In order to replace all of the law enforcement officers lost to these purges, Erdogan loosened hiring standards, emphasizing loyalty and political obedience over competence and experience.
“They are hiring AKP people,” Yayla explained. “You must bring a letter or call from a trustee that he is…a supporter or member of AKP. Without that reference you cannot be hired. You must be affiliated with AKP.”
According to Yayla, law enforcement hirings happen “a lot faster now.” Training used to entail four years at the country’s police academy. Since Erdogan shut down the police academy, training is now only about four months long and takes place at ordinary universities. As a result, police are no longer equipped to monitor trainees for signs of extremism. Yayla was well acquainted with this process from his time in law enforcement and recalled instances in which he had to raise the red flag about extremism among trainees and new recruits.
“It’s happened to me several times,” he recalled. “If you are good you can sense and know the points that they are making…and tie them to different terrorist organizations because different organizations have different justifications that they use. So those justifications are like keywords for you to understand that there is something wrong with this guy.”
But why would Erdogan rid his government of competent law enforcement? Doesn’t he want good intelligence?
“Because [he sees them as] his enemy because they did not bow to them, they did not close their eyes to his corruption,” Yayla explained. “He always thought that they were going to carry out a coup against him even though those officers were not part of the coup or they had never supported the coup he fired them anyways because he always thought that those officers were honest officers and that would not be corrupted and they would not bow to him.”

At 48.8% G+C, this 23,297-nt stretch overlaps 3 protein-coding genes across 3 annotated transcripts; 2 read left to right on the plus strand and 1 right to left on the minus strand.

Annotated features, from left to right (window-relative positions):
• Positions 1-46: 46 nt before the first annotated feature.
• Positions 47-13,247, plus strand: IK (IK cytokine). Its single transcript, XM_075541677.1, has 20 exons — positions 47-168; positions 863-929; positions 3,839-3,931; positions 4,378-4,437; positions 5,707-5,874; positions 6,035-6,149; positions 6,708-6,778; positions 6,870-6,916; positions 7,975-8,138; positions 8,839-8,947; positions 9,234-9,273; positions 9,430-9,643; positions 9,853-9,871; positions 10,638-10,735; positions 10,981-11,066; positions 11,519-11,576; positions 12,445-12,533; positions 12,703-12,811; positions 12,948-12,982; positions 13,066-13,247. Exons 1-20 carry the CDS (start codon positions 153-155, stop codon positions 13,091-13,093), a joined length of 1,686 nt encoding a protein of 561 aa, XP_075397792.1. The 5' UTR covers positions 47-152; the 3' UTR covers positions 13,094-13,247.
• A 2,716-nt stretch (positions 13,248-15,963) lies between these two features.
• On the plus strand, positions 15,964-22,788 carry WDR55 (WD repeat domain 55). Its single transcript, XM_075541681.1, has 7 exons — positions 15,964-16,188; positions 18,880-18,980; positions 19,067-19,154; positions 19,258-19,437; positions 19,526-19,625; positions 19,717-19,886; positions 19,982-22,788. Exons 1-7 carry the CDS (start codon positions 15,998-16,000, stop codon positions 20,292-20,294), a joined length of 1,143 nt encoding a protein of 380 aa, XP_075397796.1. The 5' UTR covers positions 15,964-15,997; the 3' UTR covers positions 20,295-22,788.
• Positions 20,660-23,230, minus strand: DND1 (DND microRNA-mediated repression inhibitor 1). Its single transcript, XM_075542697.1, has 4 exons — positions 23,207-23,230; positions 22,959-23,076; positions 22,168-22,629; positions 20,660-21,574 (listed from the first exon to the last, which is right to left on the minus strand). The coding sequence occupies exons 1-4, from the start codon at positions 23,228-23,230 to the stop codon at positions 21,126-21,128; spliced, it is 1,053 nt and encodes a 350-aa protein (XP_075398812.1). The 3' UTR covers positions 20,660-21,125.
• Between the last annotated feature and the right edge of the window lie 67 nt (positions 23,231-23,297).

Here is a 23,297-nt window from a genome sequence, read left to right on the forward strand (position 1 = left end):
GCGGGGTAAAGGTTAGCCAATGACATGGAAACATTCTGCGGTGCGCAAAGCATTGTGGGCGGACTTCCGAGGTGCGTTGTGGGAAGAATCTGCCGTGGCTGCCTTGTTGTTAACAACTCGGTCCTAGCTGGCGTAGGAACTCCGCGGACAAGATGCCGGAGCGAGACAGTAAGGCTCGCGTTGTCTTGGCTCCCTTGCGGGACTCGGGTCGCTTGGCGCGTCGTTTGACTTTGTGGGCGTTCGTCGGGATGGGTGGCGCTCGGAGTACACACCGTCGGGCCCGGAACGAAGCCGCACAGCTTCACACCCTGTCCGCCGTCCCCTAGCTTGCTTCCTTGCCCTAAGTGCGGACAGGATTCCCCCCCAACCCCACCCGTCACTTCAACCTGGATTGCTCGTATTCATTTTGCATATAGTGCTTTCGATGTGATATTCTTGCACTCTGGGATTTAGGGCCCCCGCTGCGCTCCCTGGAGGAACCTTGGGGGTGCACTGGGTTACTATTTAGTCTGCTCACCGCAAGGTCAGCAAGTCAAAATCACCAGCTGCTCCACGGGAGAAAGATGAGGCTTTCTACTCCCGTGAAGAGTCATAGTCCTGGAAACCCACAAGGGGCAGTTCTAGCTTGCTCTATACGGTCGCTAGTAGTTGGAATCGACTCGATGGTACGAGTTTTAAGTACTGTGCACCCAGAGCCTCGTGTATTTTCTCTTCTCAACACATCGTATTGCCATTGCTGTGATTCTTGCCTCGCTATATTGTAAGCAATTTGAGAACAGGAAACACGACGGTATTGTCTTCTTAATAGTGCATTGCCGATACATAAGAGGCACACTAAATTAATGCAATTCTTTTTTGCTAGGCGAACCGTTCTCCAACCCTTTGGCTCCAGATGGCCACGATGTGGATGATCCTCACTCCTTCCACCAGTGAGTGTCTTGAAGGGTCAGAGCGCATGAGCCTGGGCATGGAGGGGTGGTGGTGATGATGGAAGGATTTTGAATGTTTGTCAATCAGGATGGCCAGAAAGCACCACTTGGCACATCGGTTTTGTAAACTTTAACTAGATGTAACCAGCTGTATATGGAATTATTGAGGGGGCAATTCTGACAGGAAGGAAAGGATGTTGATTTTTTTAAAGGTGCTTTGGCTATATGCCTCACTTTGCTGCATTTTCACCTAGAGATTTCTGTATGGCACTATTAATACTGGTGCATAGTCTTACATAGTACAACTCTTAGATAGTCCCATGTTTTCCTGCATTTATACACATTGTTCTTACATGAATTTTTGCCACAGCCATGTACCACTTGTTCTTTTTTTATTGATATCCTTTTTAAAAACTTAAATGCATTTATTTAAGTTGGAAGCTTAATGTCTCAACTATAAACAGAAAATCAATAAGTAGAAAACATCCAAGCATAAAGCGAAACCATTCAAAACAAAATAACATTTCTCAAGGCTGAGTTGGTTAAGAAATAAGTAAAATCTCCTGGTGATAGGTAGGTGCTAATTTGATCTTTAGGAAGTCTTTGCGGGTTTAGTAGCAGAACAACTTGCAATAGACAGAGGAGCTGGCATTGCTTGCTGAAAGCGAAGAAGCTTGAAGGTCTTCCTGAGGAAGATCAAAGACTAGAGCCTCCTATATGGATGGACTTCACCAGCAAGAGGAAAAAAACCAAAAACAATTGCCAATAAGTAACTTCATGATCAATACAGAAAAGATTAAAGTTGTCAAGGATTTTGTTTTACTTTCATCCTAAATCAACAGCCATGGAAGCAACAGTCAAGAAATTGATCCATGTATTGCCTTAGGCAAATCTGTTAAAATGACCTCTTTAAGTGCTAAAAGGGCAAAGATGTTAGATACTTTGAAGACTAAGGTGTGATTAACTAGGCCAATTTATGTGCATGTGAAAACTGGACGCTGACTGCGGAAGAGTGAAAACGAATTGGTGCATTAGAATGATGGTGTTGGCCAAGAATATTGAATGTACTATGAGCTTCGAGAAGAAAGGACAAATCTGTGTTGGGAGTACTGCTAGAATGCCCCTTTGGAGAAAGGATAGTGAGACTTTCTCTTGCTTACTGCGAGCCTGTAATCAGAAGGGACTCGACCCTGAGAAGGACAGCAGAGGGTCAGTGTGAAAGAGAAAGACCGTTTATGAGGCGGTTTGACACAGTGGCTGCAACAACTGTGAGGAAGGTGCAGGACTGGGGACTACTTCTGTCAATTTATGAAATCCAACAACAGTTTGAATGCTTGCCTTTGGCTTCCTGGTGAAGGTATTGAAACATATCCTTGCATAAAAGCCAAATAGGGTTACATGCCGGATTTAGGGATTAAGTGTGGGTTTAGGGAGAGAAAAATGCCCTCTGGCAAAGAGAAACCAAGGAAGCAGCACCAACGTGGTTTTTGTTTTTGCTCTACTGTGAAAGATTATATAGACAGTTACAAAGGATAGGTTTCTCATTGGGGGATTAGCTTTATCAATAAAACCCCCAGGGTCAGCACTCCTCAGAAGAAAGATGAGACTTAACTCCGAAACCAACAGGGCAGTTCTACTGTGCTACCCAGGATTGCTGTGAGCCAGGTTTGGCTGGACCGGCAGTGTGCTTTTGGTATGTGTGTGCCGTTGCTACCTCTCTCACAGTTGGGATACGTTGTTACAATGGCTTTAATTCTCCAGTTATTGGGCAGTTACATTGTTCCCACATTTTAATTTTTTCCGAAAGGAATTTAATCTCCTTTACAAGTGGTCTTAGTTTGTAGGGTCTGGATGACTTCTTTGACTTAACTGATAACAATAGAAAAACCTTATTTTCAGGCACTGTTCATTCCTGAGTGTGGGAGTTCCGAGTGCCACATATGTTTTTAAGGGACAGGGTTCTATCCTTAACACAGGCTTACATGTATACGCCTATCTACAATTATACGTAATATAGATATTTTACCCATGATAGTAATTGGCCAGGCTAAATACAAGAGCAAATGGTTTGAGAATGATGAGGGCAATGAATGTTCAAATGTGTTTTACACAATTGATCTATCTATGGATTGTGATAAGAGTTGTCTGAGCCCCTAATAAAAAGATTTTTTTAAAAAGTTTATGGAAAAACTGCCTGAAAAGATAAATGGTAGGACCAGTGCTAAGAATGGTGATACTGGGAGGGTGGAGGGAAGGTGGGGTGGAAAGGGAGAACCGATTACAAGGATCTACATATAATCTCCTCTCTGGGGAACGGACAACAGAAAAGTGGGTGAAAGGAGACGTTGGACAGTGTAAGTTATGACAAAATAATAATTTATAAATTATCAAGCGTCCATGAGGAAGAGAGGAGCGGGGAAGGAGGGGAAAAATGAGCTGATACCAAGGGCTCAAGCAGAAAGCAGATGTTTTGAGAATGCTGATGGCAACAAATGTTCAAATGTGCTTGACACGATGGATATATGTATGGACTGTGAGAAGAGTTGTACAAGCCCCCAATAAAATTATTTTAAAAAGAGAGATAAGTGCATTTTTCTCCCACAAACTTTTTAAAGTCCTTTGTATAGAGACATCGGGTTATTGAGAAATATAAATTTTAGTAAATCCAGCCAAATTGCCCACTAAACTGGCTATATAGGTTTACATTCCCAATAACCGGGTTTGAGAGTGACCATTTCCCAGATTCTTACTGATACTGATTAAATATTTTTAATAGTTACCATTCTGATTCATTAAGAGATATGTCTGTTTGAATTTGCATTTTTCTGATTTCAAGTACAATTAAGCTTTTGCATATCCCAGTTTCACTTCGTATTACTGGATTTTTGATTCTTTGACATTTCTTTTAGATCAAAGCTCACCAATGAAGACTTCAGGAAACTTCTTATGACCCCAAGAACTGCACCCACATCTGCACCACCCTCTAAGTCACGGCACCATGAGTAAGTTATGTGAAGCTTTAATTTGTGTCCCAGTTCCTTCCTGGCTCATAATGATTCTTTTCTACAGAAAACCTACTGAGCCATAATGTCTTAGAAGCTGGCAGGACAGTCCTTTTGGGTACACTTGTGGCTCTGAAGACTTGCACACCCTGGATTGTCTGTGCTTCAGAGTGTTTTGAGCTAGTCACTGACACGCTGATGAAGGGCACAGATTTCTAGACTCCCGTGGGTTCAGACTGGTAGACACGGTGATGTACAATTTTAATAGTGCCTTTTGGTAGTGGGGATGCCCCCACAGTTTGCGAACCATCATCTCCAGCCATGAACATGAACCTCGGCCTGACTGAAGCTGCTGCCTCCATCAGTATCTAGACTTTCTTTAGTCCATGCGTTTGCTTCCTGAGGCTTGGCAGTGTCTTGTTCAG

The signs of extremism are often so obvious, Yayla said, he suspected the assassin’s law enforcement superiors knew of his politics.
“His superiors probably knew what he was up to in terms of his belief system and that didn’t concern them—which is how Erdogan and his people think. If you care, you do something…[Erdogan] just doesn’t care.”
“An experienced police chief or a police major who would be working [with] this guy, from his attitude or talking, would identify him immediately as a possible security threat.”
In an interview with a Russian publication this August, Erdogan argued that the al-Nusra front, the Syrian franchise of Al Qaeda, “should not be considered a terrorist organization” because it was supposedly battling ISIS.
Yayla likened the politicized character of Turkey’s new law enforcement to that of Iran’s revolutionary cadre: “Basically, Erdogan is [creating] a new police and a new military just like the Iranian Revolutionary Guard, who bow to Erdogan, who are tied to Erdogan til death.”
He added, “They close their eyes to his corruption or his wrongdoings and because there is not free media, they only hear what Erdogan is saying, not the others.”
Asked what the U.S. might do to compel Turkey to adopt effective counter-terror practices, Yayla’s recommendation was simple: “The U.S. could pressure Erdogan to stop helping the Al-Nusra and ISIS. If there is no logistical support from Turkey, they cannot survive.”